One in ten Americans say they cannot afford to take the medications prescribed to them because of rising costs. For some, they will either opt to not fill a prescription, take less than instructed in order to “stretch” out the prescription or simply delay buying the medicine. This is a dangerous trend, especially for older Americans who feel they have no choice but to risk their health.
Americans Risk Their Health: by the Numbers
The report, released via the U.S. Centers for Disease Control and prevention, breaks the numbers down:
- 15% of American adults have requested from their doctors a lower cost alternative.
- 2% have bought drugs in another country, especially in those countries where drugs may not be closely regulated.
- 4% have tried “alternative therapies”.
Maria Villarroel, chief of the special projects branch at National Center for Health Statistics (NCHS) explains, “Not taking medications as prescribed can have serious consequences… People who do not take their medication as prescribed have more hospitalizations, emergency room visits, and an increased burden of their illness.” And that includes older Americans who are unsure of the resources, such as Medicaid and Medicare that may be available.
To provide context: 7.8 % of all adults do not take their medications as prescribed to save money – and as mentioned, 4.5 % of them are over the age of 65.
Not surprising, insurance considerations are a big factor in these types of decisions. Among adults younger than 64, and even with insurance and other resources, about 6 % with private insurance skipped medications to save money, compared with 10.4 % of those with Medicaid and 14 % of uninsured patients. Those who live in poverty or are considered low income are also at high risk of not taking their medicines as prescribed. Dr. David Katz, director of Yale University prevention Research Center says, “Poor adherence to prescribed medication use is a significant problem with potentially serious consequences.” He goes on to say that it makes sense for public and private insurers to remove all barriers to access and, if anything, add incentives for those in need of these important medicines. “Failure to use an important medication portends complications, a bad outcome and higher costs,” Katz said. “The patient, the payer, and potentially the public, all lose in this scenario. Removing financial disincentive is a good place to start.”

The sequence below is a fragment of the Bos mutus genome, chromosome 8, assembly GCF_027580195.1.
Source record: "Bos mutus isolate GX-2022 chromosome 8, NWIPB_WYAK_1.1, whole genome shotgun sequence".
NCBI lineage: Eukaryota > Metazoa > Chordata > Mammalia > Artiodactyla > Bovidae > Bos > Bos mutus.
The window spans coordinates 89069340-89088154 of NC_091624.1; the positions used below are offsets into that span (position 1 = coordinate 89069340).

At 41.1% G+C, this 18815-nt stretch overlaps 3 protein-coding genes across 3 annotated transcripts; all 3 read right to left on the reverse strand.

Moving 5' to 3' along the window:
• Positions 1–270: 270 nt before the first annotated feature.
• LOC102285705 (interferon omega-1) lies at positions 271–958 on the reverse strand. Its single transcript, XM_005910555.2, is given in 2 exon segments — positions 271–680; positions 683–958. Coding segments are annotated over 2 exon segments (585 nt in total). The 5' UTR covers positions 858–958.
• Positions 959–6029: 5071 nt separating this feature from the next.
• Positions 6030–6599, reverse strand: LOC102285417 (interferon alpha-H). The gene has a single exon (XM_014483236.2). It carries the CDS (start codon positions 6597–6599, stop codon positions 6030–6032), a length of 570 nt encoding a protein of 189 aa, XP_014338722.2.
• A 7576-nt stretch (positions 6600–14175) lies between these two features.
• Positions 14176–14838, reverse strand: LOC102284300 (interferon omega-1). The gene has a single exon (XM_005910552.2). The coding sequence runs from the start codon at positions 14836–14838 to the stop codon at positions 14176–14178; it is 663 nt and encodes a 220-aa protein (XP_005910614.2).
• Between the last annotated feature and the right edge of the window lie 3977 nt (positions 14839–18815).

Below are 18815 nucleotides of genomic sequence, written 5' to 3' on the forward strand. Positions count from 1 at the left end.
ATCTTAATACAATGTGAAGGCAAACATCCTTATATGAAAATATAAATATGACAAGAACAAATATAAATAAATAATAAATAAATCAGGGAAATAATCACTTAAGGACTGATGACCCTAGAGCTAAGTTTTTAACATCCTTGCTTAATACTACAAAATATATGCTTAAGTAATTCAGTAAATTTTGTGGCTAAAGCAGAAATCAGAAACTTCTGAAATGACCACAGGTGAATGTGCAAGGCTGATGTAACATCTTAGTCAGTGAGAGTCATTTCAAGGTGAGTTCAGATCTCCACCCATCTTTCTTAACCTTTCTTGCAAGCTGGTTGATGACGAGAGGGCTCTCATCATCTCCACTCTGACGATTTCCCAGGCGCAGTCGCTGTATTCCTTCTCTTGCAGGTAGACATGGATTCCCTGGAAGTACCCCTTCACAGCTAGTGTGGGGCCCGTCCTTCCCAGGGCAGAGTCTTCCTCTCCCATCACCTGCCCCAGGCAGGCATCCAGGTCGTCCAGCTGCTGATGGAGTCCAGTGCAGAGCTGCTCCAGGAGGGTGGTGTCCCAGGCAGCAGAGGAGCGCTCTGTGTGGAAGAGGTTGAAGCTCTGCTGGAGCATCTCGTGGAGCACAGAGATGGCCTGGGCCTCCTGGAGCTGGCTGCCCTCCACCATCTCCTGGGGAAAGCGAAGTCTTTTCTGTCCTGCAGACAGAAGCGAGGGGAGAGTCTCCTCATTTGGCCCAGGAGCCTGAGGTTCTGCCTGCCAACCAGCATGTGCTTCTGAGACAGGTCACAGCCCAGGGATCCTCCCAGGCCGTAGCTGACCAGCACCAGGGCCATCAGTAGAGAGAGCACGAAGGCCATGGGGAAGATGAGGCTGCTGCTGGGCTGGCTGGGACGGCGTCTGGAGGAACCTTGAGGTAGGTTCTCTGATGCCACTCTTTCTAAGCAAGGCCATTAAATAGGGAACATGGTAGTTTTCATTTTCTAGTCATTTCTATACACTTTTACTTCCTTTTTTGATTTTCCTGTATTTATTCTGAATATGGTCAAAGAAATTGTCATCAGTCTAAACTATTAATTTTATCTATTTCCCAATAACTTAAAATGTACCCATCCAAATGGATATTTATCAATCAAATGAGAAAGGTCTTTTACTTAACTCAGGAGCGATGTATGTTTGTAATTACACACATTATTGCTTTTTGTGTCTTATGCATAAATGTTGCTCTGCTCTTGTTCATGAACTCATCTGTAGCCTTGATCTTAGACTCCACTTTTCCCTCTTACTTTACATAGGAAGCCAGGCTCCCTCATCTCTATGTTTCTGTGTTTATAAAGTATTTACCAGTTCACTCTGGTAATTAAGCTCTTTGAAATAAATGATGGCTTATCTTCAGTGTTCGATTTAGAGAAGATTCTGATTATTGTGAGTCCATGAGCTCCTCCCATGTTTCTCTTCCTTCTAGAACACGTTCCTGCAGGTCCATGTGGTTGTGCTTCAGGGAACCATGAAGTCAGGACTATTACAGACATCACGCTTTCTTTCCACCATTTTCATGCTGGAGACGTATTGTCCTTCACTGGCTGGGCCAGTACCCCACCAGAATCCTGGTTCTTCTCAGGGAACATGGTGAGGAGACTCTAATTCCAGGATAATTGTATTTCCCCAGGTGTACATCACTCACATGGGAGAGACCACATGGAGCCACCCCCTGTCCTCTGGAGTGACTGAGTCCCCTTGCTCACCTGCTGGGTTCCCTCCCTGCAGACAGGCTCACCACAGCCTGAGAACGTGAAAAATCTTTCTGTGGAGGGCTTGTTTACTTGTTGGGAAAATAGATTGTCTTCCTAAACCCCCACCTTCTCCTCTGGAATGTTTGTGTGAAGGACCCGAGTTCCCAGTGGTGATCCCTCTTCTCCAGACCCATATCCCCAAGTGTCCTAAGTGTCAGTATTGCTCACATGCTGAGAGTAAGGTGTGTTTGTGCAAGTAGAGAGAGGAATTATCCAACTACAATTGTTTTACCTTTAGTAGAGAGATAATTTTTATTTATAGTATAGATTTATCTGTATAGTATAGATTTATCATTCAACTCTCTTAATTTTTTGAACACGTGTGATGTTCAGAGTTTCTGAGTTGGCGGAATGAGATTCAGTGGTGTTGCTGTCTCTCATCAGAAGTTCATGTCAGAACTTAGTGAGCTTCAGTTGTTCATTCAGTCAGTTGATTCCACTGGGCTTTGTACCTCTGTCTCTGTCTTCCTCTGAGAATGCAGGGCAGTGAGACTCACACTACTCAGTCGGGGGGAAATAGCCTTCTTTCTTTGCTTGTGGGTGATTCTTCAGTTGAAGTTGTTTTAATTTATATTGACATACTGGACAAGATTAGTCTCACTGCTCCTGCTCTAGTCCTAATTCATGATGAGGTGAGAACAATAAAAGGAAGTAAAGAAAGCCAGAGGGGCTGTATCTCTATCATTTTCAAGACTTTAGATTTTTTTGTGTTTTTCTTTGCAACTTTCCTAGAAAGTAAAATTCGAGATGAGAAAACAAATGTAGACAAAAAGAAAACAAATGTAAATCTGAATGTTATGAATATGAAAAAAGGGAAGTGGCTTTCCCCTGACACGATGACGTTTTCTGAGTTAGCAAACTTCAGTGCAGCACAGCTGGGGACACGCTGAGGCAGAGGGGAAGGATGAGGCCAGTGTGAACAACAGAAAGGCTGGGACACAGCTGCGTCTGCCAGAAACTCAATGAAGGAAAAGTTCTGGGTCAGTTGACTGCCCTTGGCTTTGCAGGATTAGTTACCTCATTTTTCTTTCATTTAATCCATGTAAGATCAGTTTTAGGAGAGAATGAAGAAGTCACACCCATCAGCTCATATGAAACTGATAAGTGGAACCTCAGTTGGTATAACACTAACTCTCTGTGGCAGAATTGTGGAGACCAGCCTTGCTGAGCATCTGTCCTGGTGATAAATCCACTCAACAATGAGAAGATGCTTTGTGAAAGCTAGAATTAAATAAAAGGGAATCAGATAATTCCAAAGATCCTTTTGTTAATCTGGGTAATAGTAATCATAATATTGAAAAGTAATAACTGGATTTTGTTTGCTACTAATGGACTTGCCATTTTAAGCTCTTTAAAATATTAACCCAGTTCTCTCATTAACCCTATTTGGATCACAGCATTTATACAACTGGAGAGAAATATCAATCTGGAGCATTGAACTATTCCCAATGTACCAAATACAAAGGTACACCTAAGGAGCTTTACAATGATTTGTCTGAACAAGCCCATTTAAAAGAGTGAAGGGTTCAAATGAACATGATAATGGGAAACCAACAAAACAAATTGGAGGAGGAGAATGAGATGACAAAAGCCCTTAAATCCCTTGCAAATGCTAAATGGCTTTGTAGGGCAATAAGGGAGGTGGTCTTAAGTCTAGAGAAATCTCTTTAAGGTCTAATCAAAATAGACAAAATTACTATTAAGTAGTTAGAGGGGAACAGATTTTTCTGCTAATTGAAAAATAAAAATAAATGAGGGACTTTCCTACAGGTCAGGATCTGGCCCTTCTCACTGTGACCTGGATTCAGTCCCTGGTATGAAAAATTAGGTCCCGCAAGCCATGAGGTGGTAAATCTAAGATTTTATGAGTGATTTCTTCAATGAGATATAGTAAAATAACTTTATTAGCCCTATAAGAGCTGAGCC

Medicaid and Medicare Advice
There are recommendations from the U.S. Centers for Medicare and Medicaid Services, including ways for people, and especially seniors and the elderly, to save money on their prescription drugs:
- Ask your doctor if generic or other lower-cost medications are available
- Compare and choose an insurance plan that offers additional drug coverage
- Consider drug assistance plans offered by pharmacies and states
- If you haven’t applied yet for Medicaid, Medicare and/or Social Security, you should as it can help reduce costs.
- Consider checking into community-based charities for additional assistance with medication costs
And of course, our team of elder law attorneys welcome the opportunity to provide legal direction for you or your loved one. Contact our offices today to learn more about the role of Medicaid and Medicare in your overall health.
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